# Reading: Lesson 2 - After-Tax Cost of Debt

**8.2.A - After-Tax Cost of Debt**

*1. The Before-Tax Cost of Short-Term Debt*

- Short-term debt should be included in the capital structure only if it is a permanent source of financing in the sense that the company plans to continually repay and refinance the short-term debt. This is the case for MicroDrive, whose bankers charge 10% on notes payable. Therefore, MicroDrive’s short-term lenders have a required return of rstd = 10%, which is MicroDrive’s before-tax cost of short-term debt.

2. The Before-Tax Cost of Long-Term Debt

- For long-term debt, estimating rd is conceptually straightforward, but some problems arise in practice. Companies use both fixed- and floating-rate debt, both straight and convertible debt, both long- and short-term debt, as well as debt with and without sinking funds. Each type of debt may have a somewhat different cost.
- It is unlikely that the financial manager will know at the beginning of a planning period the exact types and amounts of debt that will be used during the period. The type or types used will depend on the specific assets to be financed and on capital market conditions as they develop over time. Even so, the financial manager does know what types of debt are typical for his firm. For example, MicroDrive typically issues 15-year bonds to raise long-term debt used to help finance its capital budgeting projects. Because the WACC is used primarily in capital budgeting, MicroDrive’s treasurer uses the cost of 15-year bonds in her WACC estimate.
- Assume that it is January 2014 and that MicroDrive’s treasurer is estimating the WACC for the coming year. How should she calculate the component cost of debt? Most financial managers begin by discussing current and prospective interest rates with their investment bankers. Assume MicroDrive’s bankers believe that a new, 15-year, noncallable, straight bond issue would require a 9% coupon rate with semiannual payments. It can be offered to the public at its $1,000 par value. Therefore, their estimate of rd is 9%.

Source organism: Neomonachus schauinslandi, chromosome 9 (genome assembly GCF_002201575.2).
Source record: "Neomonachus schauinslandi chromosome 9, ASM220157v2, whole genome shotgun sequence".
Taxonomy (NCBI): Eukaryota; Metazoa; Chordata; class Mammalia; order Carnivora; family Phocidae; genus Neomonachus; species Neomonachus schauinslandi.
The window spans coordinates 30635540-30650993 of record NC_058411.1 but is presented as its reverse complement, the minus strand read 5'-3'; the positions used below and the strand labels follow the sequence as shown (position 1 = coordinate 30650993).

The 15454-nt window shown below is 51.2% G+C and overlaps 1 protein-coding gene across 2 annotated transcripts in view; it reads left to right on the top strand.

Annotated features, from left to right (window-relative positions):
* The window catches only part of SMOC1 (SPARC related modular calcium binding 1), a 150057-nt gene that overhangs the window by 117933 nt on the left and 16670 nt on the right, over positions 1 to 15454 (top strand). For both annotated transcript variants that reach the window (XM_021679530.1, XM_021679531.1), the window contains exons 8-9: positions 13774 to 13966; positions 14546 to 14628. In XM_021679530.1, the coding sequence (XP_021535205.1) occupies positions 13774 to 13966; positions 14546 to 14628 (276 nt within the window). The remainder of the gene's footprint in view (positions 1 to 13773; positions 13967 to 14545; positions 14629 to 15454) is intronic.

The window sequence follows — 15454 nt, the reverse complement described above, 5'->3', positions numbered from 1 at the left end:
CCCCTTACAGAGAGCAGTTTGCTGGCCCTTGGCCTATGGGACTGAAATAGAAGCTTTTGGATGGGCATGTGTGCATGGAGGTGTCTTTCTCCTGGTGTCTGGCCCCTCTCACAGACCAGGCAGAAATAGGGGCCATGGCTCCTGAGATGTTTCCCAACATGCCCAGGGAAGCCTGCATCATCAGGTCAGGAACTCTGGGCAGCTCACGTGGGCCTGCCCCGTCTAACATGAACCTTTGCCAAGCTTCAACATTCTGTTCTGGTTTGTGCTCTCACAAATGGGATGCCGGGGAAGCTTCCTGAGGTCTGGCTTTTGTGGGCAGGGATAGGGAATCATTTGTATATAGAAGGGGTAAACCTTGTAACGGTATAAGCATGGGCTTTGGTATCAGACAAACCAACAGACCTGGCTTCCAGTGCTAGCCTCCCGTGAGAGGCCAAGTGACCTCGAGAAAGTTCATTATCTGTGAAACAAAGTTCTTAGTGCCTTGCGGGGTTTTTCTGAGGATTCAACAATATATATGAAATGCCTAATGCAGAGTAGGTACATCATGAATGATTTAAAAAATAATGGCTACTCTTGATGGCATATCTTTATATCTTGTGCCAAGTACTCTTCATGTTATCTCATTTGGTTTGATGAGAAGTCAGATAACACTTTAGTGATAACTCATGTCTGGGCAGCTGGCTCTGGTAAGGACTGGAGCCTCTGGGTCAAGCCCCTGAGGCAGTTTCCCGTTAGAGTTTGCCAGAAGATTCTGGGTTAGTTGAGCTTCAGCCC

- Note that 9% is the cost of new, or marginal, debt, and it will probably not be the same as the average rate on MicroDrive’s previously issued debt, which is called the historical, or embedded, rate. The embedded cost is important for some decisions but not for others. For example, the average cost of all the capital raised in the past and still outstanding is used by regulators when they determine the rate of return that a public utility should be allowed to earn. However, in financial management the WACC is used primarily to make investment decisions, and these decisions hinge on projects’ expected future returns versus the cost of the new, or marginal, capital that will be used to finance those projects. Thus, for our purposes, the relevant cost is the marginal cost of new debt to be raised during the planning period.
- MicroDrive has issued debt in the past and the bonds are publicly traded. The financial staff can use the market price of the bonds to find the yield to maturity (or yield to call, if the bonds sell at a premium and are likely to be called). This yield is the rate of return that current bondholders expect to receive, and it is also a good estimate of rd, the rate of return that new bondholders will require.
- MicroDrive’s outstanding bonds were recently issued and have a 9% coupon, paid semiannually. The bonds mature in 15 years and have a par value of $1,000. These bonds are trading at $1,000. We can find the yield to maturity by using a financial calculator with these inputs: N = 30, PV = −1000, PMT = 45, and FV = 1000. Solving for the rate, we find I/YR = 4.5%. This is a semiannual periodic rate, so the nominal annual rate is 9.0%. This is consistent with the investment bankers’ estimated rate, so 9% is a reasonable estimate for rd.
- MicroDrive’s outstanding bonds are trading at par, so the yield is equal to the coupon rate. But consider a hypothetical example for which the market price isn’t par but instead is $923.14. We can find the yield to maturity by using a financial calculator with these inputs: N = 30, PV = −923.14, PMT = 45, and FV = 1000. Solving for the rate, we find I/YR = 5%, which implies a hypothetical nominal annual rate of 10%. As this hypothetical example illustrates, it is not necessary for the bond to trade at par in order to estimate the cost of debt.